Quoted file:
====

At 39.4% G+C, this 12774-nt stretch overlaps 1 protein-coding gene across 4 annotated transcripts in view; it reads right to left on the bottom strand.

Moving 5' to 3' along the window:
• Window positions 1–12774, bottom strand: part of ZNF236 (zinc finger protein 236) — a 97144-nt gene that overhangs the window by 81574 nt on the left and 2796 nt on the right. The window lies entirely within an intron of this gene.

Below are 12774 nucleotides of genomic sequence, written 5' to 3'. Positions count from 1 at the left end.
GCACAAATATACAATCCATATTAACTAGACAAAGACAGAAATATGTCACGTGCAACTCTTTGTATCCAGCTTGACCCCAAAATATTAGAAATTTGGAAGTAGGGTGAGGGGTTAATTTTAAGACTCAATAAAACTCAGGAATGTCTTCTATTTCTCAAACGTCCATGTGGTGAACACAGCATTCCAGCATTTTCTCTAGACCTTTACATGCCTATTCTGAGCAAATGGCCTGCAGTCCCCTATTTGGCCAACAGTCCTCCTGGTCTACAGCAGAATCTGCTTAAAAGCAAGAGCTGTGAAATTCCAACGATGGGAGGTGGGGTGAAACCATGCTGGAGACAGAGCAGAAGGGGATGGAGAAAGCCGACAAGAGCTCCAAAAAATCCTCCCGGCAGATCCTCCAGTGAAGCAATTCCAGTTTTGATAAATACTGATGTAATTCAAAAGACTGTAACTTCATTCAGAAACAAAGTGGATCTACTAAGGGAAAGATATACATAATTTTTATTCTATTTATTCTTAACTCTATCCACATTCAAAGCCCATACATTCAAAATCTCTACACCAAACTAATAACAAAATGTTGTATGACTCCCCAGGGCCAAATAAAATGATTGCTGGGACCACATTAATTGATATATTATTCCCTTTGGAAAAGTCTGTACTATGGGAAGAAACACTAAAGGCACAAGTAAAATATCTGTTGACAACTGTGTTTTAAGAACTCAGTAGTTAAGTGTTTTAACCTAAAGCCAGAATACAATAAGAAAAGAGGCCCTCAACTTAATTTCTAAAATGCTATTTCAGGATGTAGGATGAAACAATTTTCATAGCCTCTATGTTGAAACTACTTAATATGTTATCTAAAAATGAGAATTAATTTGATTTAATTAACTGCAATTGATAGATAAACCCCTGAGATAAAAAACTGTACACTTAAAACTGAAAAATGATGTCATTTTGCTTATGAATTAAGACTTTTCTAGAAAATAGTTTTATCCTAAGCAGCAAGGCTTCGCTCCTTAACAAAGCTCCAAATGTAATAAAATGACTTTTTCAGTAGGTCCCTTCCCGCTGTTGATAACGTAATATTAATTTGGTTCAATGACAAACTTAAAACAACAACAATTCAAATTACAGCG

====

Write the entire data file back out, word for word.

At 39.4% G+C, this 12774-nt stretch overlaps 1 protein-coding gene across 4 annotated transcripts in view; it reads right to left on the bottom strand.

Moving 5' to 3' along the window:
• Window positions 1–12774, bottom strand: part of ZNF236 (zinc finger protein 236) — a 97144-nt gene that overhangs the window by 81574 nt on the left and 2796 nt on the right. The window lies entirely within an intron of this gene.

Below are 12774 nucleotides of genomic sequence, written 5' to 3'. Positions count from 1 at the left end.
GCACAAATATACAATCCATATTAACTAGACAAAGACAGAAATATGTCACGTGCAACTCTTTGTATCCAGCTTGACCCCAAAATATTAGAAATTTGGAAGTAGGGTGAGGGGTTAATTTTAAGACTCAATAAAACTCAGGAATGTCTTCTATTTCTCAAACGTCCATGTGGTGAACACAGCATTCCAGCATTTTCTCTAGACCTTTACATGCCTATTCTGAGCAAATGGCCTGCAGTCCCCTATTTGGCCAACAGTCCTCCTGGTCTACAGCAGAATCTGCTTAAAAGCAAGAGCTGTGAAATTCCAACGATGGGAGGTGGGGTGAAACCATGCTGGAGACAGAGCAGAAGGGGATGGAGAAAGCCGACAAGAGCTCCAAAAAATCCTCCCGGCAGATCCTCCAGTGAAGCAATTCCAGTTTTGATAAATACTGATGTAATTCAAAAGACTGTAACTTCATTCAGAAACAAAGTGGATCTACTAAGGGAAAGATATACATAATTTTTATTCTATTTATTCTTAACTCTATCCACATTCAAAGCCCATACATTCAAAATCTCTACACCAAACTAATAACAAAATGTTGTATGACTCCCCAGGGCCAAATAAAATGATTGCTGGGACCACATTAATTGATATATTATTCCCTTTGGAAAAGTCTGTACTATGGGAAGAAACACTAAAGGCACAAGTAAAATATCTGTTGACAACTGTGTTTTAAGAACTCAGTAGTTAAGTGTTTTAACCTAAAGCCAGAATACAATAAGAAAAGAGGCCCTCAACTTAATTTCTAAAATGCTATTTCAGGATGTAGGATGAAACAATTTTCATAGCCTCTATGTTGAAACTACTTAATATGTTATCTAAAAATGAGAATTAATTTGATTTAATTAACTGCAATTGATAGATAAACCCCTGAGATAAAAAACTGTACACTTAAAACTGAAAAATGATGTCATTTTGCTTATGAATTAAGACTTTTCTAGAAAATAGTTTTATCCTAAGCAGCAAGGCTTCGCTCCTTAACAAAGCTCCAAATGTAATAAAATGACTTTTTCAGTAGGTCCCTTCCCGCTGTTGATAACGTAATATTAATTTGGTTCAATGACAAACTTAAAACAACAACAATTCAAATTACAGCG